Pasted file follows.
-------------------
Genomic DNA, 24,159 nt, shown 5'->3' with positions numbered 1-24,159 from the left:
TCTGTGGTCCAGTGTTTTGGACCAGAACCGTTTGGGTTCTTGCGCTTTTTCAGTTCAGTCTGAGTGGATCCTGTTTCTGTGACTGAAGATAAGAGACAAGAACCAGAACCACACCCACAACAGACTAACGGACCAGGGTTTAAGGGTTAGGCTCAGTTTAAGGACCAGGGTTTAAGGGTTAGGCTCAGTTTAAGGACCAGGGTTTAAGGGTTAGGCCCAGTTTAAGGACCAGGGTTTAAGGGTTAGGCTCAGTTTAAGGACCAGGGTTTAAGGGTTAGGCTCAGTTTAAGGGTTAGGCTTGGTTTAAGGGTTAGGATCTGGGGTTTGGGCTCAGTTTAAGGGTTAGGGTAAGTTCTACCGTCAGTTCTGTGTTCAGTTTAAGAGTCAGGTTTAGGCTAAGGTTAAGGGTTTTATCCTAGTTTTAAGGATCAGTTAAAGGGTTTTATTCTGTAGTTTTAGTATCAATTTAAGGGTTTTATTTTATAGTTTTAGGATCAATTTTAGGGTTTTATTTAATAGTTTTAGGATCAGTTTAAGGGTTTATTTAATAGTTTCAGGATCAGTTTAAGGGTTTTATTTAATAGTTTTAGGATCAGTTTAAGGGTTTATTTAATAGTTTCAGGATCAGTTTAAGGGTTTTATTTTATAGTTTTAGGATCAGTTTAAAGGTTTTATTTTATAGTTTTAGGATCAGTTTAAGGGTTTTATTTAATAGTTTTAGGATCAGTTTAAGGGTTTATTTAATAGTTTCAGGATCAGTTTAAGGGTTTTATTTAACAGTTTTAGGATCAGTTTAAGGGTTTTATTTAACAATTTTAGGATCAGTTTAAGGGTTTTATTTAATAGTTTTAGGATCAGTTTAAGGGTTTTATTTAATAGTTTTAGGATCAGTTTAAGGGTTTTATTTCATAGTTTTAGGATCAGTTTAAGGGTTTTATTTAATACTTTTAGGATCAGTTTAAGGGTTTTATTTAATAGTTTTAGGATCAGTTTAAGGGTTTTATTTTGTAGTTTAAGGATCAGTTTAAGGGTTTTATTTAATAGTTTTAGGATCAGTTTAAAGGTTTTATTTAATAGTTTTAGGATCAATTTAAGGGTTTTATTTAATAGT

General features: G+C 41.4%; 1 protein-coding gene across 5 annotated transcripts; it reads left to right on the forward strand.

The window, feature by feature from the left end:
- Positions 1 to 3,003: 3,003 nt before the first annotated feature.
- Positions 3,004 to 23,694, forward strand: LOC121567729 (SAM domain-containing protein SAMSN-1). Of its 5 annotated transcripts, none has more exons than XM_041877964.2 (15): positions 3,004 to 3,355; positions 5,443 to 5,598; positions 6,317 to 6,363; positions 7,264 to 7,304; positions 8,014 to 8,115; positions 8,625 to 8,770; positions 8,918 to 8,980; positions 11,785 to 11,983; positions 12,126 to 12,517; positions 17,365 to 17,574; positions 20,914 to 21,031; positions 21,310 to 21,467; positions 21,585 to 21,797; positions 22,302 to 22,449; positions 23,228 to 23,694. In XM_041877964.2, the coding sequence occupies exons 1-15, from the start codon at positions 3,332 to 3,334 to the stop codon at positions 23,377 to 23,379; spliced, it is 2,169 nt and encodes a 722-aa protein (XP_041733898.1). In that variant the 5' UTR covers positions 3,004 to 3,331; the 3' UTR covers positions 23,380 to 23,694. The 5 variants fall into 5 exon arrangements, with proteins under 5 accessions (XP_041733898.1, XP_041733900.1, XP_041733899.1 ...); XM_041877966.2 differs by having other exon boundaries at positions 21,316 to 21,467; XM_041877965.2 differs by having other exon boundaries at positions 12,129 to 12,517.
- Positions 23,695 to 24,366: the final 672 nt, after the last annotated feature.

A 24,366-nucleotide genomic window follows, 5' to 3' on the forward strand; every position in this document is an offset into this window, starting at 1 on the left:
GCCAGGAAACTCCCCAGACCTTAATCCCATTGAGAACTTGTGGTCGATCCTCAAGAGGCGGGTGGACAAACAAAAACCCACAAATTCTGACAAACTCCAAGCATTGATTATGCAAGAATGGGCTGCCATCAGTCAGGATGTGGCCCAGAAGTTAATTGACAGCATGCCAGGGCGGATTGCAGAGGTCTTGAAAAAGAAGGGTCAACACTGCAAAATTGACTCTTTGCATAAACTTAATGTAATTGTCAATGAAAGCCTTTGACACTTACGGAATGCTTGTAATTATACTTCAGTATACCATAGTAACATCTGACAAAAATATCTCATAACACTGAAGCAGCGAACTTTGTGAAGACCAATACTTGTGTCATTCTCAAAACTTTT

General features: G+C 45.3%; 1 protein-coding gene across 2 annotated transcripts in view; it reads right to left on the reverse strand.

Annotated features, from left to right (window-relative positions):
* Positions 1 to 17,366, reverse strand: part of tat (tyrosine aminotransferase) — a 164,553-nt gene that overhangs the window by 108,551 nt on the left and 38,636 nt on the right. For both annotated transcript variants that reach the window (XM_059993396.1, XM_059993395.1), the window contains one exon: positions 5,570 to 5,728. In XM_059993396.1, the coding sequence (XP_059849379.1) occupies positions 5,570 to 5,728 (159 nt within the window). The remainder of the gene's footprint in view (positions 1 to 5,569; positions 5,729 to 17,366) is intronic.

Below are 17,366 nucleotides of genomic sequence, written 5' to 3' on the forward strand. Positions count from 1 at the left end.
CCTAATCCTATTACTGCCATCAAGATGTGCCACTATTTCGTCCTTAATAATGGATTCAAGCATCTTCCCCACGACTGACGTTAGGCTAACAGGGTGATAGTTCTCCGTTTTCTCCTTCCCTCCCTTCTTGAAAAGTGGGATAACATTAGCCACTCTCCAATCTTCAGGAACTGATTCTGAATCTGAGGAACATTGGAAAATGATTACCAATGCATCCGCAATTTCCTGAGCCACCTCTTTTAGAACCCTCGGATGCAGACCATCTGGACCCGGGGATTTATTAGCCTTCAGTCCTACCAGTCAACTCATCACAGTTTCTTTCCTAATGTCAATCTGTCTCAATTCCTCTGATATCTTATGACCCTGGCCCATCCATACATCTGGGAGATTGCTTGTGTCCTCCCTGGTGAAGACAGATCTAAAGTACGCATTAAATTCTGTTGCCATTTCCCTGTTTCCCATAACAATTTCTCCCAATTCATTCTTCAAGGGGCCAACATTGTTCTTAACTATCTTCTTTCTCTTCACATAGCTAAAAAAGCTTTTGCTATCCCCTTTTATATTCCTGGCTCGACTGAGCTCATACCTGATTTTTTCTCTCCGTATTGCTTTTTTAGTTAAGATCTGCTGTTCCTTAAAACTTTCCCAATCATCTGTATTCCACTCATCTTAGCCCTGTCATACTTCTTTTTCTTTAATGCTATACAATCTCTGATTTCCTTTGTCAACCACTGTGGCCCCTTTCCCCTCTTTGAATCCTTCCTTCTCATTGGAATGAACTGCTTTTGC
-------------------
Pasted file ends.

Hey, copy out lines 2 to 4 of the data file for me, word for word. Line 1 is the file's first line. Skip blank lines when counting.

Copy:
TCTGTGGTCCAGTGTTTTGGACCAGAACCGTTTGGGTTCTTGCGCTTTTTCAGTTCAGTCTGAGTGGATCCTGTTTCTGTGACTGAAGATAAGAGACAAGAACCAGAACCACACCCACAACAGACTAACGGACCAGGGTTTAAGGGTTAGGCTCAGTTTAAGGACCAGGGTTTAAGGGTTAGGCTCAGTTTAAGGACCAGGGTTTAAGGGTTAGGCCCAGTTTAAGGACCAGGGTTTAAGGGTTAGGCTCAGTTTAAGGACCAGGGTTTAAGGGTTAGGCTCAGTTTAAGGGTTAGGCTTGGTTTAAGGGTTAGGATCTGGGGTTTGGGCTCAGTTTAAGGGTTAGGGTAAGTTCTACCGTCAGTTCTGTGTTCAGTTTAAGAGTCAGGTTTAGGCTAAGGTTAAGGGTTTTATCCTAGTTTTAAGGATCAGTTAAAGGGTTTTATTCTGTAGTTTTAGTATCAATTTAAGGGTTTTATTTTATAGTTTTAGGATCAATTTTAGGGTTTTATTTAATAGTTTTAGGATCAGTTTAAGGGTTTATTTAATAGTTTCAGGATCAGTTTAAGGGTTTTATTTAATAGTTTTAGGATCAGTTTAAGGGTTTATTTAATAGTTTCAGGATCAGTTTAAGGGTTTTATTTTATAGTTTTAGGATCAGTTTAAAGGTTTTATTTTATAGTTTTAGGATCAGTTTAAGGGTTTTATTTAATAGTTTTAGGATCAGTTTAAGGGTTTATTTAATAGTTTCAGGATCAGTTTAAGGGTTTTATTTAACAGTTTTAGGATCAGTTTAAGGGTTTTATTTAACAATTTTAGGATCAGTTTAAGGGTTTTATTTAATAGTTTTAGGATCAGTTTAAGGGTTTTATTTAATAGTTTTAGGATCAGTTTAAGGGTTTTATTTCATAGTTTTAGGATCAGTTTAAGGGTTTTATTTAATACTTTTAGGATCAGTTTAAGGGTTTTATTTAATAGTTTTAGGATCAGTTTAAGGGTTTTATTTTGTAGTTTAAGGATCAGTTTAAGGGTTTTATTTAATAGTTTTAGGATCAGTTTAAAGGTTTTATTTAATAGTTTTAGGATCAATTTAAGGGTTTTATTTAATAGT

General features: G+C 41.4%; 1 protein-coding gene across 5 annotated transcripts; it reads left to right on the forward strand.

The window, feature by feature from the left end: